They may have different ways of getting there, but everyone at last week’s Communications Developer conference agreed on the destination: unified communications.
“Communications is becoming open in a way that allows developers to connect communications to virtually anything from hardware to software to network equipment,” says conference producer TMC President Rich Tehrani. “Leaving the decision about what to implement to the purchaser.
“Virtually every company in the communications business will be offering APIs or some sort of developer program — that’s cast in stone. That’s going to allow all communications developers to connect communications to everything and anything — devices, business processes,” he continues. “Set-top boxes will become video conference hubs. It will just continue.”
As a result, software was the dominant interest area at this year’s conference, Tehrani reports, “driven by various XML languages and SIP. These are the things allowing developers to focus on software and abstract the hardware.”
While everyone agrees on where we’re going, there are two schools of thought about how to get there. If you sell phones, you integrate applications with the phone. If you sell software, you integrate communications with the desktop.
“You see the world through your own glasses,” is how Tehrani puts it. the dichotomy also reflects the ways people interact differently with devices and applications. For example, call center staff are used to interacting through the phone, so it makes sense to have the phone call initiate the transaction. Engineers, on the other hand, interact through their desktop, so it makes sense to have the application initiate the phone call.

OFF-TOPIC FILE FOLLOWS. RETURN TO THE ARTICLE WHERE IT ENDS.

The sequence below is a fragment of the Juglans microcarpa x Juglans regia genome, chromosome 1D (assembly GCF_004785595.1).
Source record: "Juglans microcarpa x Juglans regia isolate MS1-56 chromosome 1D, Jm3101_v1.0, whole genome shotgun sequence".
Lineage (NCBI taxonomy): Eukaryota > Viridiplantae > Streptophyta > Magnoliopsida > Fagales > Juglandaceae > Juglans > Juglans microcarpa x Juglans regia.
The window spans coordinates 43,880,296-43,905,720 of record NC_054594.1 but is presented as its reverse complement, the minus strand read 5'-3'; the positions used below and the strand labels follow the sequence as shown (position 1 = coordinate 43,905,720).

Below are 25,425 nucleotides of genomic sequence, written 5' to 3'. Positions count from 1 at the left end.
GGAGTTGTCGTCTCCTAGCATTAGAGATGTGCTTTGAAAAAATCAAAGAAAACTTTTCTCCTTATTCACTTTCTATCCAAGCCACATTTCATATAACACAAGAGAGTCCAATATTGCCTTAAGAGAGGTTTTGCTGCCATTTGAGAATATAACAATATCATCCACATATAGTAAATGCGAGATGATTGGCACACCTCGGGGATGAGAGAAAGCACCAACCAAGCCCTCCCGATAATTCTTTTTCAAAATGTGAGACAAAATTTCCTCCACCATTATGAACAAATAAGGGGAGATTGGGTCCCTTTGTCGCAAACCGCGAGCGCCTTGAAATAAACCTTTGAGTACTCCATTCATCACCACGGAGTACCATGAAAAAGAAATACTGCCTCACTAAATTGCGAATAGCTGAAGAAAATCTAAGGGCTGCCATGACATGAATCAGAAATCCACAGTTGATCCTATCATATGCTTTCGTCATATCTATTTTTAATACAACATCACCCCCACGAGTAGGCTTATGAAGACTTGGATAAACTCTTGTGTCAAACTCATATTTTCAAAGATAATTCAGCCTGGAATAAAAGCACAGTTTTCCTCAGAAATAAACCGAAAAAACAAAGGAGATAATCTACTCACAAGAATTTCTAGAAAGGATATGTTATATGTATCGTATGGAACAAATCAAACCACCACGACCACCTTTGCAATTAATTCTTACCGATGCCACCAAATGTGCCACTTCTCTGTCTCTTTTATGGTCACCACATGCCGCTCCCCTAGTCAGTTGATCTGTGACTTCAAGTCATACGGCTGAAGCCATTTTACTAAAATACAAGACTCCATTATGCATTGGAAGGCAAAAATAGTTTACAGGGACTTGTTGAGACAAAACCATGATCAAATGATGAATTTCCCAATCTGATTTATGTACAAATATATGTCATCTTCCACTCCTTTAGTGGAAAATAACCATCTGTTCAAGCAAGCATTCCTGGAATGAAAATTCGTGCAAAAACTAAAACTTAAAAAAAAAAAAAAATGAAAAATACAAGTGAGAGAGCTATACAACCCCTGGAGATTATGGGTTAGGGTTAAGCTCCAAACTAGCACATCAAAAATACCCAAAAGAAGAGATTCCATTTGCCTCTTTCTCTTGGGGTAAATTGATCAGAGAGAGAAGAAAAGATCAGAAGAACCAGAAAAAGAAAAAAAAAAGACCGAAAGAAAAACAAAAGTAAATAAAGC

Regardless of the model for working, everybody was promoting two things. First, that “unified communications is the ultimate business process enabler,” as Cisco vice president for advanced services Parvesh Sethi put it. And second, a development platform to implement it.
Cisco was showing its Unified Application Designer, an intuitive, graphical tool for building .Net communications applications based on Cisco Call Manager.
Everything is drag-and-drop or menu selection. Cisco development engineer Atul Trasi created a simple application for me in less than five minutes — and that included explaining the system to me.
Not quite as mind-numbingly easy was Avaya’s Voice Portal and Dialog Designer, but the interface was still graphical and building applications was also based on drag-and-drop. Avaya offers both APIs and SDKs as free downloads in addition to comprehensive resource for developers that include technical consulting and equipment discounts.
While some may say that Avaya’s century-long history in telecom leaves the company shackled to old school business and technology models, a huge installed base and long experience in the telecom trenches also gives the company an advantage in the larger marketplace.
Currently, Avaya is actively recruiting development partners, especially to develop vertical market products. One way market growth is going to come is by allowing applications developers to create new value for customers, according to Avaya Marketing Manager Joe Manzuella. “Moving people from traditional telephony to VoIP is not just about saving money,” he adds. “But to voice-enable communications to connect them to the full potential of VoIP.”